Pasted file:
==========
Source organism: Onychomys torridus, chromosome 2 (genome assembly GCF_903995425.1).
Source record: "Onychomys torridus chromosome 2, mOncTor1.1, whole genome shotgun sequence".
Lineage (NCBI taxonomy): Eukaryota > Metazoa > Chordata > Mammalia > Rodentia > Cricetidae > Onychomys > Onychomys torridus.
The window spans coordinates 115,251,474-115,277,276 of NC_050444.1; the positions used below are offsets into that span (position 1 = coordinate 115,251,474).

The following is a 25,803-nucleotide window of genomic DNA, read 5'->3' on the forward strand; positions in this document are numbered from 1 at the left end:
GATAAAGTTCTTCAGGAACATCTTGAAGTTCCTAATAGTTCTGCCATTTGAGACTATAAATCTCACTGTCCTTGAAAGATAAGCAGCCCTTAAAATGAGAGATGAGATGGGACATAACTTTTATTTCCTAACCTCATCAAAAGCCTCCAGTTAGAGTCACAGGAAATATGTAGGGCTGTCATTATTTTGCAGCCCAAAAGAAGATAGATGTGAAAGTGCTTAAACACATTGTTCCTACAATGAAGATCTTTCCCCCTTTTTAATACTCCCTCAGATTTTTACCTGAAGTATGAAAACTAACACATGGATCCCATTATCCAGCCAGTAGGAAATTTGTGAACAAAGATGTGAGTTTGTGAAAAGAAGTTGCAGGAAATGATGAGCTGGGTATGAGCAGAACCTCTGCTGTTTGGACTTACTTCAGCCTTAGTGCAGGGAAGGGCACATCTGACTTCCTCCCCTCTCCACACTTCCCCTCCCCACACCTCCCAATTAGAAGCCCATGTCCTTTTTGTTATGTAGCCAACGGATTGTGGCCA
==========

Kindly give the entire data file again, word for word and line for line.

Source organism: Onychomys torridus, chromosome 2 (genome assembly GCF_903995425.1).
Source record: "Onychomys torridus chromosome 2, mOncTor1.1, whole genome shotgun sequence".
Lineage (NCBI taxonomy): Eukaryota > Metazoa > Chordata > Mammalia > Rodentia > Cricetidae > Onychomys > Onychomys torridus.
The window spans coordinates 115,251,474-115,277,276 of NC_050444.1; the positions used below are offsets into that span (position 1 = coordinate 115,251,474).

The following is a 25,803-nucleotide window of genomic DNA, read 5'->3' on the forward strand; positions in this document are numbered from 1 at the left end:
GATAAAGTTCTTCAGGAACATCTTGAAGTTCCTAATAGTTCTGCCATTTGAGACTATAAATCTCACTGTCCTTGAAAGATAAGCAGCCCTTAAAATGAGAGATGAGATGGGACATAACTTTTATTTCCTAACCTCATCAAAAGCCTCCAGTTAGAGTCACAGGAAATATGTAGGGCTGTCATTATTTTGCAGCCCAAAAGAAGATAGATGTGAAAGTGCTTAAACACATTGTTCCTACAATGAAGATCTTTCCCCCTTTTTAATACTCCCTCAGATTTTTACCTGAAGTATGAAAACTAACACATGGATCCCATTATCCAGCCAGTAGGAAATTTGTGAACAAAGATGTGAGTTTGTGAAAAGAAGTTGCAGGAAATGATGAGCTGGGTATGAGCAGAACCTCTGCTGTTTGGACTTACTTCAGCCTTAGTGCAGGGAAGGGCACATCTGACTTCCTCCCCTCTCCACACTTCCCCTCCCCACACCTCCCAATTAGAAGCCCATGTCCTTTTTGTTATGTAGCCAACGGATTGTGGCCA